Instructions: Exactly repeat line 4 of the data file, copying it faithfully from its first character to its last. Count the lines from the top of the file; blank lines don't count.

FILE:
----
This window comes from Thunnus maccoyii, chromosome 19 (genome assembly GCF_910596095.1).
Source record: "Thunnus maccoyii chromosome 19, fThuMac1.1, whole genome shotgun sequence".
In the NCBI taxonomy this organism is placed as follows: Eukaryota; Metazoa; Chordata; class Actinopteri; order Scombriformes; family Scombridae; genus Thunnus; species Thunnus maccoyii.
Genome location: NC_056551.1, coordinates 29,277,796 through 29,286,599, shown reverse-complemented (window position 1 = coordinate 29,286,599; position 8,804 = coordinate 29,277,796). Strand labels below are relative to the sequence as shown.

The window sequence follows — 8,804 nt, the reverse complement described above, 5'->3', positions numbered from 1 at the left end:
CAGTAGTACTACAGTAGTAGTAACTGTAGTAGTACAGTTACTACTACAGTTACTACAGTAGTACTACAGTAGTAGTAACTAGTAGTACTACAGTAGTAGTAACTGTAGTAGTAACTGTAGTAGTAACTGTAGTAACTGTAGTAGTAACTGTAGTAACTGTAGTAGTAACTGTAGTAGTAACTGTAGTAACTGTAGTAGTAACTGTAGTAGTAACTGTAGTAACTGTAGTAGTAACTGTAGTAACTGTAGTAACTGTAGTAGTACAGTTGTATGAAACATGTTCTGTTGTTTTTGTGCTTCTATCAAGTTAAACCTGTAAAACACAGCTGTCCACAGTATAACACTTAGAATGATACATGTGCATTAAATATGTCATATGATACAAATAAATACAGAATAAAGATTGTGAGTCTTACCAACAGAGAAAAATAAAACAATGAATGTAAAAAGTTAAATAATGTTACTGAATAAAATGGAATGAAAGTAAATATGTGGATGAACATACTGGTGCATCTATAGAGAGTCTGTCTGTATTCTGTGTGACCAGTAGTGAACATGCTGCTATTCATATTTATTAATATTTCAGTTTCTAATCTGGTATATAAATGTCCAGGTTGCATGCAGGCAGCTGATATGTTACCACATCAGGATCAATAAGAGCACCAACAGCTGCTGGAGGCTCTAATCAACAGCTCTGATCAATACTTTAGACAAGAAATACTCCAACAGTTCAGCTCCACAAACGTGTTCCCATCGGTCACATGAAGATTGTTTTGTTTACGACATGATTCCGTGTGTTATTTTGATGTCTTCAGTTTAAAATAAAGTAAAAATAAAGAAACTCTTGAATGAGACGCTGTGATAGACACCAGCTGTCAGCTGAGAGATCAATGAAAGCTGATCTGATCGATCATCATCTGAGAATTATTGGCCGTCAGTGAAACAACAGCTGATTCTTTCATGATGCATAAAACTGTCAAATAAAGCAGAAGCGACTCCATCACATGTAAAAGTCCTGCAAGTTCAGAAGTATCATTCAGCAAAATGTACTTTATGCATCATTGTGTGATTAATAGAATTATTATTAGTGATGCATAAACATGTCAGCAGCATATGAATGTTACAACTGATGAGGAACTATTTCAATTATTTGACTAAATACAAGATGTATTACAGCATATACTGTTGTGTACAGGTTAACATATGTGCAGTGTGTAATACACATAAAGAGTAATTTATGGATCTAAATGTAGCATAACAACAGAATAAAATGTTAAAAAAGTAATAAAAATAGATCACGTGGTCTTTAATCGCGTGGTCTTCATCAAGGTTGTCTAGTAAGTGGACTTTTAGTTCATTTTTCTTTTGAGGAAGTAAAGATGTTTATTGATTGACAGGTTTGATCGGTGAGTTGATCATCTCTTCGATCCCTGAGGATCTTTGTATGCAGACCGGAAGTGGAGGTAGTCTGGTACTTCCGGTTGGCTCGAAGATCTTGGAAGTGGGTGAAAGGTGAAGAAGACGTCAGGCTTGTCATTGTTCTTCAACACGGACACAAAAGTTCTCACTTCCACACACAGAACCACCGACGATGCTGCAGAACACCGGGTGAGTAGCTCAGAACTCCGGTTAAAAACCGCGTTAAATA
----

Genome location: NC_056551.1, coordinates 29,277,796 through 29,286,599, shown reverse-complemented (window position 1 = coordinate 29,286,599; position 8,804 = coordinate 29,277,796). Strand labels below are relative to the sequence as shown.